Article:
The psychology of hiring great people

Tom Patterson · July 19, 2008 · Short URL:

'A talent' is attracted to 'A talent'

I think at the highest level everybody looks for three things when trying to employ talent to their companies. People typically look for people who are:

  • Intelligent
  • Motivated
  • Highly Functional in a Group Environment

Startups have their advantages and disadvantages when trying to entice talented people to come work for them. Young organizations can provide intense challenges, more accountability, and a reduced bureaucracy among other things... A lot of times they can not provide things that more established organizations can such as higher than market pay, job security, a brand name, and a plethora of resources. 

So how do you bring the best of the best into your organization?   Well, it always starts with the CEO and the Founding Team.

"A talent" is attracted to "A talent". It is difficult typically to attract what you are not.

So think wisely of who you choose to partner with to found a company and what their personal characteristics are.

While we all can't change our IQ, keep in mind that intelligence is measured in different ways and not necessarily in how well you did on the SAT's.

I've met some incredible emotionally intelligent people, and they could truly sell corn to a corn farmer.

My advice to everyone is to accentuate what you are good at to prospective candidates but do not boast. Talk about the things you enjoy doing which should be correlated to what you do well. And remember to work at being the person that you want to hire. If you to hire someone that is highly motivated then you in turn must be willing to lead by example and make the personal sacrifices required in a startup.

And we all can do a better job of sharing, trusting and working together with other people. So my punch-line is that when you grow as an individual, you increase the likelihood of attracting the right type of people.  Buy your founding team into growing as people and let it be a principle of the organization.

So how in a few interviews do you determine who is a good fit for your organization?  Most organizations look to the resumes and see how a person responds to hard interview questions to measure intelligence.  We typically get an additional assessment based on the candidate's ability to drill deeply and adeptly into a subject matter.  I always ask questions about people's past challenges and their willingness to personally sacrifice to achieve their goals.. This typically gives me a good read on the intrinsic motivation of a candidate. 

So how do you get a good indication of someone's ability to be highly functional in your group environment?. My advice is to spend time on the value system of your organization and how business gets done at your company during the interview.  Describe the "way decisions get made," "how conflict is resolved," and other things like "the importance of deadlines."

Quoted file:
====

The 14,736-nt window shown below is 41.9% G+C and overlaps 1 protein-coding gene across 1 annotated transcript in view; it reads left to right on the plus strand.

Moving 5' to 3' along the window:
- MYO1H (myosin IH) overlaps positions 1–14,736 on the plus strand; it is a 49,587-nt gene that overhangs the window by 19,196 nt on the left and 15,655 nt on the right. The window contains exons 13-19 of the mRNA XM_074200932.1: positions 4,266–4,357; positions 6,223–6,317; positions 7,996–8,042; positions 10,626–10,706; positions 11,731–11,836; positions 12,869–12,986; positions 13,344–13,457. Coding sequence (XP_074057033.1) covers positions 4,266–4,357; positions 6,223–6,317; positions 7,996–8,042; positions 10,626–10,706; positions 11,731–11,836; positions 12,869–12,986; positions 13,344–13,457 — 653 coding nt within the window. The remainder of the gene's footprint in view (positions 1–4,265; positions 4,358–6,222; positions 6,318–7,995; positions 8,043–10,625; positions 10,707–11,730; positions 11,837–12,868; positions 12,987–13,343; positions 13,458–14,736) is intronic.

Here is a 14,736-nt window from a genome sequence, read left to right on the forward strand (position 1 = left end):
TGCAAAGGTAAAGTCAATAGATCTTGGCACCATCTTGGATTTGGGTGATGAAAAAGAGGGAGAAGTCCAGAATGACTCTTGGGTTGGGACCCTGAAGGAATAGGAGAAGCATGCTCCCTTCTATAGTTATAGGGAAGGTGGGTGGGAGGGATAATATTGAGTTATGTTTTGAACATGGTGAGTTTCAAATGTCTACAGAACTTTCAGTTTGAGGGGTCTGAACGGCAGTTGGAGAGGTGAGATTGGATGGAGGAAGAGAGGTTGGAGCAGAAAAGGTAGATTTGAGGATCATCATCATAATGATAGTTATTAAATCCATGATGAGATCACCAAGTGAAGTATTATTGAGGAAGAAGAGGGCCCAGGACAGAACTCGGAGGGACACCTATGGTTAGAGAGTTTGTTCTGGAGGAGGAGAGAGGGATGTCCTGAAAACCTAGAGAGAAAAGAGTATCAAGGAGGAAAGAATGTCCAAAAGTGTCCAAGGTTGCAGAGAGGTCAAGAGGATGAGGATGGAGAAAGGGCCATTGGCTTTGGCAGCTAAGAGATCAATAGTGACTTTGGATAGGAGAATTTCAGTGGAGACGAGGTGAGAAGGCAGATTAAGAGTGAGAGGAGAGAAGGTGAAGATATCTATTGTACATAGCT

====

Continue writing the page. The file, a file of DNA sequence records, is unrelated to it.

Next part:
Pay attention to their reactions and particularly to the words they use.  I remember interviewing a very talented person in the last two weeks from a well known company and as I described our organization, they kept using phrases like "my team has to win" and "I am great as long as I have authority".  These may actually be warning signs of someone's ability to work together with other people.  Pay attention to the words that they use as they describe their own experiences, it will typically tell you a lot more than when they are just answering a yes/no question directly. 

So what's the psychology of closing great talent?  I honestly believe this is the easiest part. 

Assuming that the candidate is bought into your vision for the company, and that the compensation is reasonable to market, the rest will be about fit.  People and Organizations that fit, kind of know it.  If you did a good job in describing the value systems of the company, people start to self select and understand whether the place is for them at a gut level.  You are almost drawn to each other because job satisfaction is typically about respect for the organization and the people around you. I am a big fan of letting a prospective hire know we want them, and that I am here to answer all of their questions but I don't oversell or harass when trying to close someone. I let them know that if they don't wake up thinking we are the place for them in their gut, they shouldn't come to work for us.  This actually works out well for both of us because joining a startup is like a marriage or at least a serious relationship. The alignment of the value system is typically the true indicator of how long and how successful the relationship or the employment will be.


Image Description

Tom Patterson

Tom is Founder of Heighten. Pres. at Nextag, CEO Wize, EIR at Mayfield , SVP Markettools, Board Dale Carnegie, weekly wisdom @

All author posts

Support VatorNews by Donating

Read more from our "Lessons and advice" series

More episodes

Related News